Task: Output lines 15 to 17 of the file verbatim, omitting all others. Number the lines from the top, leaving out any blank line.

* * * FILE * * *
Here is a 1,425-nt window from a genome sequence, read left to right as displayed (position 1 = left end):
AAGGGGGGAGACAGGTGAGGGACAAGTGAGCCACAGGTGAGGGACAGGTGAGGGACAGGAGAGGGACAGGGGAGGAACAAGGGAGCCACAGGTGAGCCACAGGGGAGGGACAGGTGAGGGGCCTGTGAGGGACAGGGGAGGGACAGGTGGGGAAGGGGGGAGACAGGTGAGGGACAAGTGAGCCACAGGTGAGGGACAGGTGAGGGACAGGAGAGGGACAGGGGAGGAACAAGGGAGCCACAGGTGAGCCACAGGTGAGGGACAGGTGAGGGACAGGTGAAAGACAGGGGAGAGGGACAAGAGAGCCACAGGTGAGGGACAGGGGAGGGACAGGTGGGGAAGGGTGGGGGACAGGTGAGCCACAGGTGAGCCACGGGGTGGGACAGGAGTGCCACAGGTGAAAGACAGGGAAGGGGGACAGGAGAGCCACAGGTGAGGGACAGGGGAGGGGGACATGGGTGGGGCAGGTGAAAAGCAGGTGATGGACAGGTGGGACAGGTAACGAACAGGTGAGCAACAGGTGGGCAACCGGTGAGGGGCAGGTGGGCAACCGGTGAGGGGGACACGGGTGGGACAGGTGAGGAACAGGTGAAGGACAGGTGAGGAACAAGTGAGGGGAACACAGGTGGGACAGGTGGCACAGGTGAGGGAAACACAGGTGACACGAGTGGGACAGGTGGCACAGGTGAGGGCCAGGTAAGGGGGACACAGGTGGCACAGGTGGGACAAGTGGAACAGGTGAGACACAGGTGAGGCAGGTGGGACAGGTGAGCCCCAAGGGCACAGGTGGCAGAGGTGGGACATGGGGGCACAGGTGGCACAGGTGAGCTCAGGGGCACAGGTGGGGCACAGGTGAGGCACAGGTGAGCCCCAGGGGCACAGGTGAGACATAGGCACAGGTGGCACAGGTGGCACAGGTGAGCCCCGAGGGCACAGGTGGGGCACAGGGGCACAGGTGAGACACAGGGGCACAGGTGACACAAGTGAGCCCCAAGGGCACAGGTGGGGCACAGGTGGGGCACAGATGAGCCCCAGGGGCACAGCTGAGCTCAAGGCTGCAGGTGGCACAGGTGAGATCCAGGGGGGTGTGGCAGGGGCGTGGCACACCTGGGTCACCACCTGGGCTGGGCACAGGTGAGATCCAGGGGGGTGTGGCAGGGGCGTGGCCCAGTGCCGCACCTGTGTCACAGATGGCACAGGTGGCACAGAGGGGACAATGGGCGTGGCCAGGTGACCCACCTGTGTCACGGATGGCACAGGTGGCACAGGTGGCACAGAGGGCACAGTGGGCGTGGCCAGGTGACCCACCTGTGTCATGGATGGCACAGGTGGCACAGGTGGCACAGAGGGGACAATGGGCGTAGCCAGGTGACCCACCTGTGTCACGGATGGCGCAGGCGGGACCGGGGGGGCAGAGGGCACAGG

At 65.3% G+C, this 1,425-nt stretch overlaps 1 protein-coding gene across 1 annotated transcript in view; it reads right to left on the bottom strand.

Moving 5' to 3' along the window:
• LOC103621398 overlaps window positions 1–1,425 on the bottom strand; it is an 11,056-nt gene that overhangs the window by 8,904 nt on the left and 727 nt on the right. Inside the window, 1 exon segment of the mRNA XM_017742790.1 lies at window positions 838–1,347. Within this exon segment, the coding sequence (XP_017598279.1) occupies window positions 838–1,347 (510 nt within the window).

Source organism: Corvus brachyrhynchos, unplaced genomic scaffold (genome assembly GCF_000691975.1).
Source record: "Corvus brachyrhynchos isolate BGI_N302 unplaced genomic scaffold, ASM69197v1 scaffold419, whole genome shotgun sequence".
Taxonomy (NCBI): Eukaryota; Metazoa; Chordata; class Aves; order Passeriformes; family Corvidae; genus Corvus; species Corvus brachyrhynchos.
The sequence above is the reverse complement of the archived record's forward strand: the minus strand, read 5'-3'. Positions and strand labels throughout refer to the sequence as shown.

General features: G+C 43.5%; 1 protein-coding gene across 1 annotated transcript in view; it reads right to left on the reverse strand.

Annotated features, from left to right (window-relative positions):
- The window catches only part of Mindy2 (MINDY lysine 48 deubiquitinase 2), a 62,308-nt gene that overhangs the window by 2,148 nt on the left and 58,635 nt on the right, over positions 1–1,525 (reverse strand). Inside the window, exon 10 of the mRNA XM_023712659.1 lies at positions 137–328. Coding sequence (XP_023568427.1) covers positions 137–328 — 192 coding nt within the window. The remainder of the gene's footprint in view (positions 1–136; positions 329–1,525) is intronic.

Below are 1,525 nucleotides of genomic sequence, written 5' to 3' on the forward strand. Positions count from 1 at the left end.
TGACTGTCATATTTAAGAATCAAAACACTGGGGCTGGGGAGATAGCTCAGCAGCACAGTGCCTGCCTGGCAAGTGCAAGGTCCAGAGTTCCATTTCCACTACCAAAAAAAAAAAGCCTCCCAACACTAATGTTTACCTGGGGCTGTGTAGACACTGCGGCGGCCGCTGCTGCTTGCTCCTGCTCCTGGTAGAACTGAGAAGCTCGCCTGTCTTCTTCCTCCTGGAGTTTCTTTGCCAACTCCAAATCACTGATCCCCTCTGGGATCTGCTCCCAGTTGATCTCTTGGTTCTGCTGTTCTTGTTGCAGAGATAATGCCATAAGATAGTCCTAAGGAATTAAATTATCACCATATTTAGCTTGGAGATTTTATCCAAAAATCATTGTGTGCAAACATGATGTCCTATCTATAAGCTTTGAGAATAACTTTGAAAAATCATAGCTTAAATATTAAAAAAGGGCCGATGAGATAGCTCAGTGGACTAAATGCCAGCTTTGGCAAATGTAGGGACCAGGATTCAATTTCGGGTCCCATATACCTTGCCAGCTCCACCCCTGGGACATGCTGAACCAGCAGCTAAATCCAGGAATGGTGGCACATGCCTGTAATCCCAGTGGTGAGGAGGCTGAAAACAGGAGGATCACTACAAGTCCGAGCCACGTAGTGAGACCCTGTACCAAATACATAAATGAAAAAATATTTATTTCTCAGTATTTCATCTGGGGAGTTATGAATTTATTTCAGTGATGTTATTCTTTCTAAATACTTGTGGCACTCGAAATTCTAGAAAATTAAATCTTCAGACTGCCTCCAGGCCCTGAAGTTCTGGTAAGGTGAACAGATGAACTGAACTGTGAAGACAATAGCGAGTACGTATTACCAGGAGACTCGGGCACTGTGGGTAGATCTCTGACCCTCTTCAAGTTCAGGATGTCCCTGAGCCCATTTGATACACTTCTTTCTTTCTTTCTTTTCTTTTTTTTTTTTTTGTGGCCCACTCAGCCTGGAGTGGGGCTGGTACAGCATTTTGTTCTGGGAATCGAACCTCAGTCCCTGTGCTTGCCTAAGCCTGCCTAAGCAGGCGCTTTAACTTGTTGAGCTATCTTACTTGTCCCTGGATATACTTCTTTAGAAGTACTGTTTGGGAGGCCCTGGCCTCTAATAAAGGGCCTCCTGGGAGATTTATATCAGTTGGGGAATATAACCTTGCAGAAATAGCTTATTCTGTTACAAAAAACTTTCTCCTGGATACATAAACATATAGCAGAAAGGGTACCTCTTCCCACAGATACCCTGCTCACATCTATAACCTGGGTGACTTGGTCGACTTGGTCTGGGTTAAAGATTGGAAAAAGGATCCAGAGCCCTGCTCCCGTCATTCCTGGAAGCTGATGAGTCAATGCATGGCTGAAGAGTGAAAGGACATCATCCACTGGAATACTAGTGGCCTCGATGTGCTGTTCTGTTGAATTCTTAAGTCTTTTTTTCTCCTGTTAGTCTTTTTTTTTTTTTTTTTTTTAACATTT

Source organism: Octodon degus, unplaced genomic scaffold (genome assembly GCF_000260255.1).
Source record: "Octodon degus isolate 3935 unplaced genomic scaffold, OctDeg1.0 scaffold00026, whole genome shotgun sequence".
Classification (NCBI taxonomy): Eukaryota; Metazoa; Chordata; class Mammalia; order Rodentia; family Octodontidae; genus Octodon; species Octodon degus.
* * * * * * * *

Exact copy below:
Source organism: Octodon degus, unplaced genomic scaffold (genome assembly GCF_000260255.1).
Source record: "Octodon degus isolate 3935 unplaced genomic scaffold, OctDeg1.0 scaffold00026, whole genome shotgun sequence".
Classification (NCBI taxonomy): Eukaryota; Metazoa; Chordata; class Mammalia; order Rodentia; family Octodontidae; genus Octodon; species Octodon degus.